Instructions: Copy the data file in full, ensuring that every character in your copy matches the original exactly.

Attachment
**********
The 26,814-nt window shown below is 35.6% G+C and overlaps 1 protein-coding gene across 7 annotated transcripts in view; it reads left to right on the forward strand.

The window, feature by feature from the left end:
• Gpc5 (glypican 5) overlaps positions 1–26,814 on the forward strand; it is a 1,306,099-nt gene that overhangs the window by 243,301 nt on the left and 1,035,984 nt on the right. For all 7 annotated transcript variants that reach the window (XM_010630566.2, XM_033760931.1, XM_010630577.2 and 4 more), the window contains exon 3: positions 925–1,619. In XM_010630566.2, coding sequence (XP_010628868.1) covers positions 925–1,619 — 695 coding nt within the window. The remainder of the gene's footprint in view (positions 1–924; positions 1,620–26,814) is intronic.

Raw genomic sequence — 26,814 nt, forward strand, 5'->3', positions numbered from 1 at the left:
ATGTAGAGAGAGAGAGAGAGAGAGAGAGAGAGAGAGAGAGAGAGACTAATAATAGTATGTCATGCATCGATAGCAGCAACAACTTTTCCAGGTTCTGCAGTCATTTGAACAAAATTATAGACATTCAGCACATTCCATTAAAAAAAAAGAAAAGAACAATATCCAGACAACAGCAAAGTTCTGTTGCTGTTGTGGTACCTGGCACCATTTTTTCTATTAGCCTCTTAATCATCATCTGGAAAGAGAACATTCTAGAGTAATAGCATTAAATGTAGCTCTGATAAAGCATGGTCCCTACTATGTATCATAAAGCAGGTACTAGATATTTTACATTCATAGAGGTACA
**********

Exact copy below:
The 26,814-nt window shown below is 35.6% G+C and overlaps 1 protein-coding gene across 7 annotated transcripts in view; it reads left to right on the forward strand.

The window, feature by feature from the left end:
• Gpc5 (glypican 5) overlaps positions 1–26,814 on the forward strand; it is a 1,306,099-nt gene that overhangs the window by 243,301 nt on the left and 1,035,984 nt on the right. For all 7 annotated transcript variants that reach the window (XM_010630566.2, XM_033760931.1, XM_010630577.2 and 4 more), the window contains exon 3: positions 925–1,619. In XM_010630566.2, coding sequence (XP_010628868.1) covers positions 925–1,619 — 695 coding nt within the window. The remainder of the gene's footprint in view (positions 1–924; positions 1,620–26,814) is intronic.

Raw genomic sequence — 26,814 nt, forward strand, 5'->3', positions numbered from 1 at the left:
ATGTAGAGAGAGAGAGAGAGAGAGAGAGAGAGAGAGAGAGAGAGACTAATAATAGTATGTCATGCATCGATAGCAGCAACAACTTTTCCAGGTTCTGCAGTCATTTGAACAAAATTATAGACATTCAGCACATTCCATTAAAAAAAAAGAAAAGAACAATATCCAGACAACAGCAAAGTTCTGTTGCTGTTGTGGTACCTGGCACCATTTTTTCTATTAGCCTCTTAATCATCATCTGGAAAGAGAACATTCTAGAGTAATAGCATTAAATGTAGCTCTGATAAAGCATGGTCCCTACTATGTATCATAAAGCAGGTACTAGATATTTTACATTCATAGAGGTACA